Author : Sam Clough, Staff Writer

Jack sighed, and tabbed through the moment’s top links. They hadn’t changed much since earlier that morning: still the usual desultory mix of politics, tech articles, and irreverent ‘humour’. Lolcats had been ceased to be funny almost as soon as the merchandising hit.

He peeled the interface wafer from his neck. The flexible plastic bilayer pulled away from his skin cleanly. Almost as soon as he did so, it emitted a ‘message received’ chirp. With a due sense of foreboding, he smoothed it back across the accustomed spot under his collar.

His customised newsfeeds immediately began to scroll across his vision. With a blink, they were obscured by the new message. It was from Dog, a gamer he’d met months ago.


Hash: SHA1

Traffic analysis is great fun. I wrote a tool to track effective votes on all political matters. Whilst it seems that around sixty percent of those eligible do actually participate in our fine democracy/anarchy/infocracy – (did anyone ever decide on what to call it? Surely the germans have a decent compound noun for this. Anyway..) – but those votes are controlled by maybe ten percent of the eligibles. People seem to have, by and large, unconsciously given proxy power to an elite few.

This is what I’ve been waiting for. Hard data that shows I’m right. This isn’t a free state. Nothing like it.

I think I’ve found a way to concentrate popular opinion against these ‘power-users’.

I’m going full broadcast with the attached files soon. Have a look.


Version: GnuPG v1.4.9 (ThinWafer)





That was Dog. Paranoid to the core. But he had attached signed data from the politics section. After all, you were only paranoid if you couldn’t prove it: and Dog’s scanner had bought up some passably interesting facts. The names changed, and drifted over time, but there was a core of identities that voted on every political motion that was bought up. And it was always to bury any outside submitted, or to vote up motions of their own.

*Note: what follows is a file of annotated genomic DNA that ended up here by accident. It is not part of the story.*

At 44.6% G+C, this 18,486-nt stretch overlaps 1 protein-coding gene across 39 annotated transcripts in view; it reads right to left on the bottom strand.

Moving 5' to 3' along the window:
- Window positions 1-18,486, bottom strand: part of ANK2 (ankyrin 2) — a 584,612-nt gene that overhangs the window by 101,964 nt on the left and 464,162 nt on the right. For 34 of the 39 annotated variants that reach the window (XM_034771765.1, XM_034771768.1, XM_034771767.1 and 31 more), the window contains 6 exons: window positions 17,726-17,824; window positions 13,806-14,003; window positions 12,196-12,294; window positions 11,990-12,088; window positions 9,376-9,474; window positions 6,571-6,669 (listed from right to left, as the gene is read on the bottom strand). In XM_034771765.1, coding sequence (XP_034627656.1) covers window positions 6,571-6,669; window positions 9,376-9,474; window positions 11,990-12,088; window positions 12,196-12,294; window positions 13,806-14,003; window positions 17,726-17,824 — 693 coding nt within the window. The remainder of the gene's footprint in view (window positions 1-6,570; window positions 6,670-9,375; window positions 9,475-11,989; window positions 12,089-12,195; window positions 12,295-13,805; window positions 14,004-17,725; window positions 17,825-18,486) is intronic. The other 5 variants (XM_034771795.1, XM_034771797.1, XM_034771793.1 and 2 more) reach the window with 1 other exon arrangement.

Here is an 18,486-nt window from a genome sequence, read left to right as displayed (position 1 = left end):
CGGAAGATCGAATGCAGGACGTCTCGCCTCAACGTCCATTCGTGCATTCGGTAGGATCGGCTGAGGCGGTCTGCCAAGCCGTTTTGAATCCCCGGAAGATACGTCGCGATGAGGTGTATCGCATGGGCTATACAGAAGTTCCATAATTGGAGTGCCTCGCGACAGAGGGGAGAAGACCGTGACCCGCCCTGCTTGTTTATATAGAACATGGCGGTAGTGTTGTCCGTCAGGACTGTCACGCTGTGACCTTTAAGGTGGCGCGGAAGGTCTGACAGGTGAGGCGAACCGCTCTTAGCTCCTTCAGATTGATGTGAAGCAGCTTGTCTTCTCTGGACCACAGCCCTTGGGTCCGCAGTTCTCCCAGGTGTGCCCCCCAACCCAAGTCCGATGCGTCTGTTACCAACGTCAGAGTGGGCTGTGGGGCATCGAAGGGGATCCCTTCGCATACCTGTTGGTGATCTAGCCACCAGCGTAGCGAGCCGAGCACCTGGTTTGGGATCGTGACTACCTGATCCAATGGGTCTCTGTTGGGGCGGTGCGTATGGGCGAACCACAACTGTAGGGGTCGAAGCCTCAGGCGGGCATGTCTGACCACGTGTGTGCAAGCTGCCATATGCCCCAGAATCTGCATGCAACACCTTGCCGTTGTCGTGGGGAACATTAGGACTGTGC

Unlike you, I’m not paranoid. Although for once you’ve managed to assemble something somewhat convincing. I don’t see how we can use it. There’s nothing we can do, frankly. And who cares? I’m going to shoot you some lol* — have a laugh, lighten up. I’m going to go outside.




Jack felt a twinge of guilt at his slightly caustic reply. Some people never learnt, though, so he dismissed it. Dog would just feel more self-righteous. Jack connected to the CCTV spider he’d loosed into the net. He asked it to track down Dog. The mapped path showed a slow spiral inwards, avoiding high-density cam and mic coverage, headed straight for the forum: the base-in-reality for political debate. The forum was large enough to accommodate a few thousand; it was rarely packed to capacity. There was no real advantage to going there in the flesh, anyway. An alert flashed up: Dog was offline. Dog was never offline.

Jack was running hard, already halfway to the forum by the time he figured it out.

Every channel was suddenly full of Dog’s data, and locked from editing. Then a fireball blossomed from the top of the forum, both real and virtual. The political channels timed out, died, only to return as static error pages. A ripple of explosions toppled the building.

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